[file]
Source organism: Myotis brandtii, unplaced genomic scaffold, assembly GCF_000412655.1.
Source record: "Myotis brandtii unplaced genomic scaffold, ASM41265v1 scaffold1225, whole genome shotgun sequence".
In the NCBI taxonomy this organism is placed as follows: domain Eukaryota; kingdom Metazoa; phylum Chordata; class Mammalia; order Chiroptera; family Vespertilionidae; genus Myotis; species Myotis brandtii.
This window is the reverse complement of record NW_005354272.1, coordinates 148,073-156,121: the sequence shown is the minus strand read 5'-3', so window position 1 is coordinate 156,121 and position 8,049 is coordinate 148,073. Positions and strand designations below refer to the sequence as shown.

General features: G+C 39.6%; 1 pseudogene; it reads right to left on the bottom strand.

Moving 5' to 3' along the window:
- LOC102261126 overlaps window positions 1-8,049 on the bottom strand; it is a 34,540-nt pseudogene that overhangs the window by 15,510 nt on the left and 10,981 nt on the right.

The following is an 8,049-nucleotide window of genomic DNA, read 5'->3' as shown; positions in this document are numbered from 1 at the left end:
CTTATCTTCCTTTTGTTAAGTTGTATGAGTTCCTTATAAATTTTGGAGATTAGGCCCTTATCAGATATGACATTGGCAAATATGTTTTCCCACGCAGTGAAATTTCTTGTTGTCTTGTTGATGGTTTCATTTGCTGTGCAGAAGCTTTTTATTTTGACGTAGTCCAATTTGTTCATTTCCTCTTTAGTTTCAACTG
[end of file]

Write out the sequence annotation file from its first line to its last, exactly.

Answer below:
Source organism: Myotis brandtii, unplaced genomic scaffold, assembly GCF_000412655.1.
Source record: "Myotis brandtii unplaced genomic scaffold, ASM41265v1 scaffold1225, whole genome shotgun sequence".
In the NCBI taxonomy this organism is placed as follows: domain Eukaryota; kingdom Metazoa; phylum Chordata; class Mammalia; order Chiroptera; family Vespertilionidae; genus Myotis; species Myotis brandtii.
This window is the reverse complement of record NW_005354272.1, coordinates 148,073-156,121: the sequence shown is the minus strand read 5'-3', so window position 1 is coordinate 156,121 and position 8,049 is coordinate 148,073. Positions and strand designations below refer to the sequence as shown.

General features: G+C 39.6%; 1 pseudogene; it reads right to left on the bottom strand.

Moving 5' to 3' along the window:
- LOC102261126 overlaps window positions 1-8,049 on the bottom strand; it is a 34,540-nt pseudogene that overhangs the window by 15,510 nt on the left and 10,981 nt on the right.

The following is an 8,049-nucleotide window of genomic DNA, read 5'->3' as shown; positions in this document are numbered from 1 at the left end:
CTTATCTTCCTTTTGTTAAGTTGTATGAGTTCCTTATAAATTTTGGAGATTAGGCCCTTATCAGATATGACATTGGCAAATATGTTTTCCCACGCAGTGAAATTTCTTGTTGTCTTGTTGATGGTTTCATTTGCTGTGCAGAAGCTTTTTATTTTGACGTAGTCCAATTTGTTCATTTCCTCTTTAGTTTCAACTG